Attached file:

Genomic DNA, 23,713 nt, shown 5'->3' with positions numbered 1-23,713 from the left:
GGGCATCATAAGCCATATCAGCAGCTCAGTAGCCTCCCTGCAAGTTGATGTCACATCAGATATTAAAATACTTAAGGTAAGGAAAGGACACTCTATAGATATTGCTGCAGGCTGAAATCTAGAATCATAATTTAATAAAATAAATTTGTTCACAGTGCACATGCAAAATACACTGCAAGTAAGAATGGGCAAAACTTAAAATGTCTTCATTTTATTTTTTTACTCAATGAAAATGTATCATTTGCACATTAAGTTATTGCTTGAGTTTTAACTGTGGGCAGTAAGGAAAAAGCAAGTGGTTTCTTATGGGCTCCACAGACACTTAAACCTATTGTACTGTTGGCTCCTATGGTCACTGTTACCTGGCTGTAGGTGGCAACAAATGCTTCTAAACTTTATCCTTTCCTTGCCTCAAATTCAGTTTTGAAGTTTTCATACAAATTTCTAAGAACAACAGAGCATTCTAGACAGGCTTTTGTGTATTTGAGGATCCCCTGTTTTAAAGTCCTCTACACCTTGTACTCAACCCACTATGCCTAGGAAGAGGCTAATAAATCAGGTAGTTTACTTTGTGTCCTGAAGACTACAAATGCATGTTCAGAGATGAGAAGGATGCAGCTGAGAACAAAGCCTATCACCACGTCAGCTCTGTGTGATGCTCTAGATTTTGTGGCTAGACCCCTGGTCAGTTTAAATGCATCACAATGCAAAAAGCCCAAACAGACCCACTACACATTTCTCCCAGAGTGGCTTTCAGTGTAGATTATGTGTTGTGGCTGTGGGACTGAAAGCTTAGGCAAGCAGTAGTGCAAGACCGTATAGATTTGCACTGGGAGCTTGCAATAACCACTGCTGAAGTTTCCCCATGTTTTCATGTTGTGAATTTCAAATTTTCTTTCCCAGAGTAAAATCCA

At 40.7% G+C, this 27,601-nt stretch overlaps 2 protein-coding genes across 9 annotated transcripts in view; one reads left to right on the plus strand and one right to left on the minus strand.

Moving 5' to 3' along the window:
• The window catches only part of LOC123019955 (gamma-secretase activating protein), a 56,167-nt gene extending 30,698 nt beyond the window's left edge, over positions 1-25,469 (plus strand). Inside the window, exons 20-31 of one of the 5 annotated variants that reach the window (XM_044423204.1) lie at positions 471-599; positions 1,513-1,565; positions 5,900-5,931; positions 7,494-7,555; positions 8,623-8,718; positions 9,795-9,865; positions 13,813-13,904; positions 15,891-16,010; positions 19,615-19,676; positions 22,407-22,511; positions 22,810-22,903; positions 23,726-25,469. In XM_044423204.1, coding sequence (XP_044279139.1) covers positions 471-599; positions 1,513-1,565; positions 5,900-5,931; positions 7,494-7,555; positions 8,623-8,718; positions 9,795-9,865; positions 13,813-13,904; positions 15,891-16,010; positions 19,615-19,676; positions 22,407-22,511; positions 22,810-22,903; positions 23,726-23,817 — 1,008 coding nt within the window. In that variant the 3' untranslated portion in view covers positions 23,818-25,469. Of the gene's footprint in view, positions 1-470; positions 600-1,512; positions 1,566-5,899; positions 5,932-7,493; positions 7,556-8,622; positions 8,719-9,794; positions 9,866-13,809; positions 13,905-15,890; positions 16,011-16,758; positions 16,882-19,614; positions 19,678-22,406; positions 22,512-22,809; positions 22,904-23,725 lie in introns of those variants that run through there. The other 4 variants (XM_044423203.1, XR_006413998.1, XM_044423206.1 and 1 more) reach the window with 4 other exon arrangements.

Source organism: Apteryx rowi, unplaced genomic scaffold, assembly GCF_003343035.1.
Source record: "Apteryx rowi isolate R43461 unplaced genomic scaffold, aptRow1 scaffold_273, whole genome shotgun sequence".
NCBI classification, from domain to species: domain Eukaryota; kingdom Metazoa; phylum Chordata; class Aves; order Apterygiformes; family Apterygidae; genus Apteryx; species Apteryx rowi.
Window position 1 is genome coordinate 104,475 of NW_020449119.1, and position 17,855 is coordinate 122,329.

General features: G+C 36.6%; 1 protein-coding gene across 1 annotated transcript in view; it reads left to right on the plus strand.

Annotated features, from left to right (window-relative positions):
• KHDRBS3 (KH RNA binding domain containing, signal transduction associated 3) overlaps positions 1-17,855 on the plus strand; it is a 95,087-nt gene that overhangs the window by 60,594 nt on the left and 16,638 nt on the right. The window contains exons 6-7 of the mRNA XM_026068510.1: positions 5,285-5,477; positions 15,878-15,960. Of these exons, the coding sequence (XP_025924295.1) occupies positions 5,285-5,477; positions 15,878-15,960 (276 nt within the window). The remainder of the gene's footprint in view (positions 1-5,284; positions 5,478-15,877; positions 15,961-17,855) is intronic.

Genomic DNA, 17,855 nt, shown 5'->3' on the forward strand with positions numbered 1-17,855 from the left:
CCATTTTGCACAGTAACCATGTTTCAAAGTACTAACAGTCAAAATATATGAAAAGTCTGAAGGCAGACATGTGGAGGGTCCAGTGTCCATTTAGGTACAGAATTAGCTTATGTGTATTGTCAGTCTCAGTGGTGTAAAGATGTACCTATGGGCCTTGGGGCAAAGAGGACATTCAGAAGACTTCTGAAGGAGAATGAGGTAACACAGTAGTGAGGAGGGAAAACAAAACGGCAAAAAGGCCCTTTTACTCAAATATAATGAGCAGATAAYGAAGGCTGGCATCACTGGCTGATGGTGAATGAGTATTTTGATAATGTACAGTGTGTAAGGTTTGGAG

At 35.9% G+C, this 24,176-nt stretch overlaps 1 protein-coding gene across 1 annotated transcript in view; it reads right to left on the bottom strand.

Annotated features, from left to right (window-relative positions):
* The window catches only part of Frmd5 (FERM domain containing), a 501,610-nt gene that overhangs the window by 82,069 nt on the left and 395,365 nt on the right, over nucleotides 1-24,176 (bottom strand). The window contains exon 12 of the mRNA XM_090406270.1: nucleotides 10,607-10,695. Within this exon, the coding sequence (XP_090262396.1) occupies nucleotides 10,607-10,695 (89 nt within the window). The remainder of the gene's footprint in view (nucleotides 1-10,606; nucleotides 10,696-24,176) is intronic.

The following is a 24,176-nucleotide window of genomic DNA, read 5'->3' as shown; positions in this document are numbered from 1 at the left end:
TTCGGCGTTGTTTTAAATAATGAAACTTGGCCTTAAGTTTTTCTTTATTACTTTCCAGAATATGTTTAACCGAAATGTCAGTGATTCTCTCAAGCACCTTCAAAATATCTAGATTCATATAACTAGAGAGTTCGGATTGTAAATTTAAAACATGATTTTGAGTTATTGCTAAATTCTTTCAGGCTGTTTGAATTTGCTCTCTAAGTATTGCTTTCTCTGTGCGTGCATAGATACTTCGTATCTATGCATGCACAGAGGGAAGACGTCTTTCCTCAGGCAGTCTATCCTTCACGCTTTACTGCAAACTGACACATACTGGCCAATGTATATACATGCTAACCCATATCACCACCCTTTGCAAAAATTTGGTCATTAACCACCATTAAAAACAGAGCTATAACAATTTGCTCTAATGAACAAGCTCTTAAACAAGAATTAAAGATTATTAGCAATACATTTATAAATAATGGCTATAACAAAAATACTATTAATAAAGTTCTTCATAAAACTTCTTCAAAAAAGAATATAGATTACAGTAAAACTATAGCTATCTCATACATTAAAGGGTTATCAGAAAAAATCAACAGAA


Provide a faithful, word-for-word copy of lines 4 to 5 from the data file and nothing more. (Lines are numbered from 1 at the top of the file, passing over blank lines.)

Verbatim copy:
Moving 5' to 3' along the window:
• The window catches only part of LOC123019955 (gamma-secretase activating protein), a 56,167-nt gene extending 30,698 nt beyond the window's left edge, over positions 1-25,469 (plus strand). Inside the window, exons 20-31 of one of the 5 annotated variants that reach the window (XM_044423204.1) lie at positions 471-599; positions 1,513-1,565; positions 5,900-5,931; positions 7,494-7,555; positions 8,623-8,718; positions 9,795-9,865; positions 13,813-13,904; positions 15,891-16,010; positions 19,615-19,676; positions 22,407-22,511; positions 22,810-22,903; positions 23,726-25,469. In XM_044423204.1, coding sequence (XP_044279139.1) covers positions 471-599; positions 1,513-1,565; positions 5,900-5,931; positions 7,494-7,555; positions 8,623-8,718; positions 9,795-9,865; positions 13,813-13,904; positions 15,891-16,010; positions 19,615-19,676; positions 22,407-22,511; positions 22,810-22,903; positions 23,726-23,817 — 1,008 coding nt within the window. In that variant the 3' untranslated portion in view covers positions 23,818-25,469. Of the gene's footprint in view, positions 1-470; positions 600-1,512; positions 1,566-5,899; positions 5,932-7,493; positions 7,556-8,622; positions 8,719-9,794; positions 9,866-13,809; positions 13,905-15,890; positions 16,011-16,758; positions 16,882-19,614; positions 19,678-22,406; positions 22,512-22,809; positions 22,904-23,725 lie in introns of those variants that run through there. The other 4 variants (XM_044423203.1, XR_006413998.1, XM_044423206.1 and 1 more) reach the window with 4 other exon arrangements.